"In some cases, a quota was established for the number to be executed, the number to be arrested," said Naimark. "Some officials overfulfilled as a way of showing their exuberance."

    The term "genocide" was defined by the 1948 United Nations Convention on the Prevention and Punishment of the Crime of Genocide. The convention's work was shaped by the Holocaust – "that was considered the genocide," said Naimark.

    "A catastrophe had just happened, and everyone was still thinking about the war that had just ended. This always occurs with international law – they outlaw what happened in the immediate past, not what's going to happen in the future."

    In his book, he concludes that there was more similarity between Hitler and Stalin than usually acknowledged: "Both chewed up the lives of human beings in the name of a transformative vision of Utopia. Both destroyed their countries and societies, as well as vast numbers of people inside and outside their own states. Both, in the end, were genocidaires."

    Central State Archives of Photo, Audio, and Video Documents of Ukraine named after G. S. Pshenychnyi

    Shipment of grain from the Chervonyi Step collective farm to a procurement center, Kyivs'ka oblast', 1932. The sign reads 'Socialists' bread instead of kulak's bread.'
    All early drafts of the U.N. genocide convention included social and political groups in its definition. But one hand that wasn't in the room guided the pen. The Soviet delegation vetoed any definition of genocide that might include the actions of its leader, Joseph Stalin. The Allies, exhausted by war, were loyal to their Soviet allies – to the detriment of subsequent generations.

    Naimark argues that that the narrow definition of genocide is the dictator's unacknowledged legacy to us today.

    Accounts "gloss over the genocidal character of the Soviet regime in the 1930s, which killed systematically rather than episodically," said Naimark. In the process of collectivization, for example, 30,000 kulaks were killed directly, mostly shot on the spot. About 2 million were forcibly deported to the Far North and Siberia.

    They were called "enemies of the people," as well as swine, dogs, cockroaches, scum, vermin, filth, garbage, half animals, apes. Activists promoted murderous slogans: "We will exile the kulak by the thousand when necessary – shoot the kulak breed." "We will make soap of kulaks." "Our class enemies must be wiped off the face of the earth."

    One Soviet report noted that gangs "drove the dekulakized naked in the streets, beat them, organized drinking bouts in their houses, shot over their heads, forced them to dig their own graves, undressed women and searched them, stole valuables, money, etc."

    L.A. Cicero

    Historian Norman Naimark

    The destruction of the kulak class triggered the Ukrainian famine, during which 3 million to 5 million peasants died of starvation.

    "There is a great deal of evidence of government connivance in the circumstances that brought on the shortage of grain and bad harvests in the first place and made it impossible for Ukrainians to find food for their survival," Naimark writes.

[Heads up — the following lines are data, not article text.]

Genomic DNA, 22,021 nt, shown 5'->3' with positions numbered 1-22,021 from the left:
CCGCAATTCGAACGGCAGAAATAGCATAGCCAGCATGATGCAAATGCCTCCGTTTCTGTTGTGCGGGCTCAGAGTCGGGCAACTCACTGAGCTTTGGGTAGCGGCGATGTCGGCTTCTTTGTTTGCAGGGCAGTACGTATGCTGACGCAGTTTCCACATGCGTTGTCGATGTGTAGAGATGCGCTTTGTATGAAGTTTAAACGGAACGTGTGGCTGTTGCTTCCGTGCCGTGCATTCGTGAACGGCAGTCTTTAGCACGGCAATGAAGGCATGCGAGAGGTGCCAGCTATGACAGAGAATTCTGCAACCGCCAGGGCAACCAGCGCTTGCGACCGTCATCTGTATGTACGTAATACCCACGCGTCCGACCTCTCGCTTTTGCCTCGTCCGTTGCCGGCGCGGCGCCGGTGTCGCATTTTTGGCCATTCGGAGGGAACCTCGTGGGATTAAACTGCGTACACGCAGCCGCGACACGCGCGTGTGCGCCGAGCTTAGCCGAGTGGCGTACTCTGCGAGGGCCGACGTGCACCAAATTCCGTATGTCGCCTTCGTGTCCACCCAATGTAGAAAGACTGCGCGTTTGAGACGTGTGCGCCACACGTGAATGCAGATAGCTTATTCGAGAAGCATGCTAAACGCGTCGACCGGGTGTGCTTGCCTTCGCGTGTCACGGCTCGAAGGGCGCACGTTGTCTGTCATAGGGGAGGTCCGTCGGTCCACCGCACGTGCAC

We will never know how many millions Stalin killed. "And yet somehow Stalin gets a pass," Ian Frazier wrote in a recent New Yorker article about the gulags. "People know he was horrible, but he has not yet been declared horrible officially."

    Time magazine put Stalin on its cover 11 times. Russian public opinion polls still rank him near the top of the greatest leaders of Russian history, as if he were just another one of the powerful but bloodthirsty czars.

    There's a reason for Russian obliviousness. Every family had not only victims but perpetrators. "A vast network of state organizations had to be mobilized to seize and kill that many people," Naimark wrote, estimating that tens of thousands were accomplices.

    "How much can you move on? Can you put it in your past? How is a national identity formed when a central part of it is a crime?" Naimark asked. "The Germans have gone about it the right way," he said, pointing out that the Germany has pioneered research about the Holocaust and the crimes of the Nazi regime. "Through denial and obfuscation, the Turks have gone about it the wrong way."

    Without a full examination of the past, Naimark observed, it's too easy for it to happen again.

    Toward the end of his life, Stalin may have had another genocide in his crosshairs. We'll never know whether the concocted conspiracy of Jewish Kremlin doctors in 1952 would have resulted in the internal exile of the entire Jewish population. Whatever plans existed ended abruptly with Stalin's death in March 1953, as rumors of Jewish deportations were swirling.

    One of Stalin's colleagues recalled the dictator reviewing an arrest list (really, a death list) and muttering to himself: "Who's going to remember all this riff-raff in ten or twenty years' time? No one. … Who remembers the names now of the boyars Ivan the Terrible got rid of? No one. … The people had to know he was getting rid of all his enemies. In the end, they all got what they deserved."

    Who remembers? If Naimark has his way, perhaps we all will: "Every family had people who died. I'm convinced that they need to learn about their own past. There'll never be closure, but there will be a reckoning with the past."

    Stalin killed millions. A Stanford historian answers the question, was it genocide?
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  4. maomao

    maomao Veteran Hunter of Maleecha Senior Member

    Apr 7, 2010
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    Stalin's mass murders were 'entirely rational' says new Russian textbook praising tyrant

    Stalin acted ‘entirely rationally’ in executing and imprisoning millions of people in the Gulags, a controversial new Russian teaching manual claims.